Why do Christians place their hands together in prayer?

The original gesture of Christian prayer was spreading the arms and hands heavenward. There is no mention anywhere in the Bible of joining hands in prayer, and that custom didn’t surface in the church until the ninth century. In Roman times, a man would place his hands together as an offer of submission that meant, “I surrender, here are my hands ready to be bound or shackled.” Christianity accepted the gesture as a symbol of offering total obedience, or submission, to God.

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Why is a football field called a “gridiron”?

The word football first described a game involving two teams and an inflated animal bladder in 1486. The game evolved several times before North Americans introduced new rules, such as three chances to advance the ball five yards, that led to white lines being painted on the field. From the stands, these lines gave the field the appearance of broiled meat from the metal grating of a griddle or “gridiron,” and so that’s what they called it.

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Who decides what is right and wrong?

When you are young, it is mainly your parents, but also teachers and other grownups close to you, who decide what is right and wrong. They are the ones who make the rules that they believe will keep you safe and help you learn how to become a good person and get along in the world. Adults make the best teachers because they have experienced a lot of different situations while growing up themselves, and they have learned lessons from those experiences that they can share with you. Grownups are wiser than children, who have lived just a short time in the world. But, as you continue to mature, you will have your own experiences and learn your own lessons. You may begin to question certain rules, and your ideas about what is right and wrong may change. This development is a normal part of growing up, the point at which you start to become the independent and unique person you are meant to be.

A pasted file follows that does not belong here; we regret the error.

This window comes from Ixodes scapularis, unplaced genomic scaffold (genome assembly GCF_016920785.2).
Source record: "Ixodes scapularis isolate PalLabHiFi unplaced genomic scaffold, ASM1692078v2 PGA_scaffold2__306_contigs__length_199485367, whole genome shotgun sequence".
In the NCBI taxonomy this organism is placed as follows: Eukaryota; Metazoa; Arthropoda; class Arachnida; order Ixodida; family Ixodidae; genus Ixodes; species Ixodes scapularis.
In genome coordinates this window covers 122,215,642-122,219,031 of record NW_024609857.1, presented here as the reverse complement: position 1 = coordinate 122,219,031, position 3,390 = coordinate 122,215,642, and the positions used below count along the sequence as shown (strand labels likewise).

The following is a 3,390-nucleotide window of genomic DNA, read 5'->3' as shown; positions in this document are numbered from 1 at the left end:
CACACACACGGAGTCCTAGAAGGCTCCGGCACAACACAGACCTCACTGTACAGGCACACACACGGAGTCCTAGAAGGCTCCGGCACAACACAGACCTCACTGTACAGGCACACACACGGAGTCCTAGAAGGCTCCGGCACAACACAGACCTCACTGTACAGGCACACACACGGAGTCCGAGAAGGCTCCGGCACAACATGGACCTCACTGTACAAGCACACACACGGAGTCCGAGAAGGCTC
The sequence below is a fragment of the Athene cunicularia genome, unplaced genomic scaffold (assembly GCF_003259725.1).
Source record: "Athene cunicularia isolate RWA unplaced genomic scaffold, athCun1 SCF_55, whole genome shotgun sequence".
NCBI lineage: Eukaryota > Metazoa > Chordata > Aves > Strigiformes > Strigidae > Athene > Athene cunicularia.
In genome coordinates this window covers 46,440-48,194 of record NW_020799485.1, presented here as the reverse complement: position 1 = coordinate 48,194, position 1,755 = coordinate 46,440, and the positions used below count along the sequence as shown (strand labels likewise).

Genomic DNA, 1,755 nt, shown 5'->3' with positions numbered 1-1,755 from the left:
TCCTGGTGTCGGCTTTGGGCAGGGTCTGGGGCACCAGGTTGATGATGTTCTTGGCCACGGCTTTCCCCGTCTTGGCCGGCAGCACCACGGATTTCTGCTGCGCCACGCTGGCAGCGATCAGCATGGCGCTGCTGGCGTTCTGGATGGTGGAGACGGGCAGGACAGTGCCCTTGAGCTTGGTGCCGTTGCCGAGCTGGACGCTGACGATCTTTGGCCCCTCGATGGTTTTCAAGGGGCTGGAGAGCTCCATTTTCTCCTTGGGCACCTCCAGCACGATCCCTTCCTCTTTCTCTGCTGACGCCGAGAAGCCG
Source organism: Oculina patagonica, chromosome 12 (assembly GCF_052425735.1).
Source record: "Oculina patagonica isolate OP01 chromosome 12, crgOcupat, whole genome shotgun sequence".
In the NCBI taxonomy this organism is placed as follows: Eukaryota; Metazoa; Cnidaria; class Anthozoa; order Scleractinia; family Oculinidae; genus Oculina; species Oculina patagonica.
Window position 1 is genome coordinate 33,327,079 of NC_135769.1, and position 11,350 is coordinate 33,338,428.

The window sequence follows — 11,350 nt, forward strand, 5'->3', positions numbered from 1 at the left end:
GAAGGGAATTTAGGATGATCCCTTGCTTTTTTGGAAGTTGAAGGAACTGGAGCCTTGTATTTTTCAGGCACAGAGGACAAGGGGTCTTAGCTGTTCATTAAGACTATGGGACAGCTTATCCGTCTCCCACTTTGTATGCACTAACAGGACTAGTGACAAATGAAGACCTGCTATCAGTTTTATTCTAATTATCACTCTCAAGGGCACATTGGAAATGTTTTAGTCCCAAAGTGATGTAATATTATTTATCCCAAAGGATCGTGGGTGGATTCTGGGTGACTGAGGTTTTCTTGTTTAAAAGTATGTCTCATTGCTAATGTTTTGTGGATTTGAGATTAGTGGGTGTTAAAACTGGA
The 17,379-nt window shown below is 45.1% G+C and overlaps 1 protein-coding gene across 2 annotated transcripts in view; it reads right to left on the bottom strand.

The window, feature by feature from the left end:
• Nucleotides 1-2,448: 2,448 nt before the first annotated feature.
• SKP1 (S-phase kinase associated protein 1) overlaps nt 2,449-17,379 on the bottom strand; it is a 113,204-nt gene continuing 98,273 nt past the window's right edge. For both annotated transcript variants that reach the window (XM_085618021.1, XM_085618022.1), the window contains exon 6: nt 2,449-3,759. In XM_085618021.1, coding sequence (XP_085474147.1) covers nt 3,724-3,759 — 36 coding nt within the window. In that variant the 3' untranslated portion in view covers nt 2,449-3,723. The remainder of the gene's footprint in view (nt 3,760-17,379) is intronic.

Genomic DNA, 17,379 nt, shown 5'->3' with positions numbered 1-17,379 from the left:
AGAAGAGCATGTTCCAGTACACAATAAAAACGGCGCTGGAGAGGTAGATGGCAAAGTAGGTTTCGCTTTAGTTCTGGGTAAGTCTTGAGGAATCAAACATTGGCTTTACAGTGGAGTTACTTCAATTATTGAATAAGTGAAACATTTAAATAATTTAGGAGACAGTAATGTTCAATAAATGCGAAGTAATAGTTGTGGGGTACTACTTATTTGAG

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Which is the smallest flower in the world?

The smallest individual flowering plant is watermeal, a member of the duckweed family. The plant itself is 1/32 of an inch in width, or about the size of a pinhead. The light green free-floating, rootless plant grows in lakes and ponds, and weighs about 1/190,000 of an ounce, equivalent to two grains of table salt. They are very hard to see; in fact, you would need about 5,000 plants to fill up one thimble. However, because they grow in colonies, these plants look like algae spreading across the water. Their capacity to reproduce very quickly can cause a pond to be completely covered in the green plants in just a few weeks.

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Which states were not organized as territories first?

Afew U.S. states outside of the original 13 have been admitted that were never organized territories of the federal government. The most notable are Vermont, an unrecognized, independent republic until its admission in 1791; Kentucky, a part of Virginia until its admission in 1792; Maine, a part of Massachusetts until its admission in 1820 following the Missouri Compromise, an agreement that regulated slavery in the Western territories;